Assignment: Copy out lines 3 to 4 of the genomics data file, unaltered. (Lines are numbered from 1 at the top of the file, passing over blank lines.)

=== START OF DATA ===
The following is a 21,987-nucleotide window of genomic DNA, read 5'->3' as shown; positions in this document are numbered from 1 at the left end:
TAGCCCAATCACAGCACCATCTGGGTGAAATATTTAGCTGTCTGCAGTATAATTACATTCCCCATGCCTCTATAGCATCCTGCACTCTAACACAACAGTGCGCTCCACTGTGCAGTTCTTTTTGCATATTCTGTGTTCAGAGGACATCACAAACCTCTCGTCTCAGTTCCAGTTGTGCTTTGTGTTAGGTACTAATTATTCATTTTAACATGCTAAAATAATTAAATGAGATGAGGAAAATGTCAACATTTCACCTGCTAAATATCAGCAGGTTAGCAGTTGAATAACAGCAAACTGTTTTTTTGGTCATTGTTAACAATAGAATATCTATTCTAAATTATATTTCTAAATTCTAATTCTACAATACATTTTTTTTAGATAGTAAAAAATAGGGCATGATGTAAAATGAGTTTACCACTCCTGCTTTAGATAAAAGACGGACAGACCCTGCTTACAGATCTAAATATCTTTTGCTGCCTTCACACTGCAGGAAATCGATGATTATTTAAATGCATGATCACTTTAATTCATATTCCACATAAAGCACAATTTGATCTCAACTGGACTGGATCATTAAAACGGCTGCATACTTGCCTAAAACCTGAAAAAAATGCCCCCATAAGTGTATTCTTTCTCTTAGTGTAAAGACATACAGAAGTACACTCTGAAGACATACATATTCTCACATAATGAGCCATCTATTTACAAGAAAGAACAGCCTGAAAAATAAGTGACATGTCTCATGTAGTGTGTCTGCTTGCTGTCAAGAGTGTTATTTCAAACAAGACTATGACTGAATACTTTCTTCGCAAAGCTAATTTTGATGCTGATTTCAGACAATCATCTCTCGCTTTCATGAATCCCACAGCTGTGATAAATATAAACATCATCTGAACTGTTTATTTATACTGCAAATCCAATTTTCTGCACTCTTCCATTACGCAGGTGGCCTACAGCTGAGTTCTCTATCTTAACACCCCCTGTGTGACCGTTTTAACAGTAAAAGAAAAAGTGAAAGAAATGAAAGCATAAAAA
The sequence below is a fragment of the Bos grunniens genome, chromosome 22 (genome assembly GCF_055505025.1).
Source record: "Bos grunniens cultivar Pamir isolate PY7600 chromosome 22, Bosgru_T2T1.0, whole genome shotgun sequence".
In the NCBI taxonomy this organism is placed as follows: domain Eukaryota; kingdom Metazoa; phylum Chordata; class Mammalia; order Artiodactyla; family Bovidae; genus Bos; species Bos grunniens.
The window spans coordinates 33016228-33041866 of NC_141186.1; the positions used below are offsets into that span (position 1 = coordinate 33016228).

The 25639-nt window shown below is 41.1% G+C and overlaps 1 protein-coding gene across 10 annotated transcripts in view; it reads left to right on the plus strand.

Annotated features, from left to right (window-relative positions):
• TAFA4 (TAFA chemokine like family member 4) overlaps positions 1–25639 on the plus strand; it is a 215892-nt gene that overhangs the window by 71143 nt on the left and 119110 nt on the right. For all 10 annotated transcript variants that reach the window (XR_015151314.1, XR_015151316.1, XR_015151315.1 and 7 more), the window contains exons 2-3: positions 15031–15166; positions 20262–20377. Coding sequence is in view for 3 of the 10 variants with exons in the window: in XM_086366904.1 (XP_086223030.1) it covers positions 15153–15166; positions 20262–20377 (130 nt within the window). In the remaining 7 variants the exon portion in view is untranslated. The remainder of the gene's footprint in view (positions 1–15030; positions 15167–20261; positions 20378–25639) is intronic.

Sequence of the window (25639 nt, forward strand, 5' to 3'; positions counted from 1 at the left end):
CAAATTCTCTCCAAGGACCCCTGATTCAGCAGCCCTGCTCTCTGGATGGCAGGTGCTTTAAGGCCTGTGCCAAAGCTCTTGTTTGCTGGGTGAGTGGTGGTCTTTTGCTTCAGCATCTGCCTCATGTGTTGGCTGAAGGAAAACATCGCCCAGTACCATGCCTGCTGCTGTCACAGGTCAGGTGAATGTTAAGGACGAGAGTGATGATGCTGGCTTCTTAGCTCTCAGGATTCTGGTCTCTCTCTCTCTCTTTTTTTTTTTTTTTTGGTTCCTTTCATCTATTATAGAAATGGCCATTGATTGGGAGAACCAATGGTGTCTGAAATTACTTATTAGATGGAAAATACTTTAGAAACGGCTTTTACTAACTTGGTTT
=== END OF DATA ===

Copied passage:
The sequence below is a fragment of the Bos grunniens genome, chromosome 22 (genome assembly GCF_055505025.1).
Source record: "Bos grunniens cultivar Pamir isolate PY7600 chromosome 22, Bosgru_T2T1.0, whole genome shotgun sequence".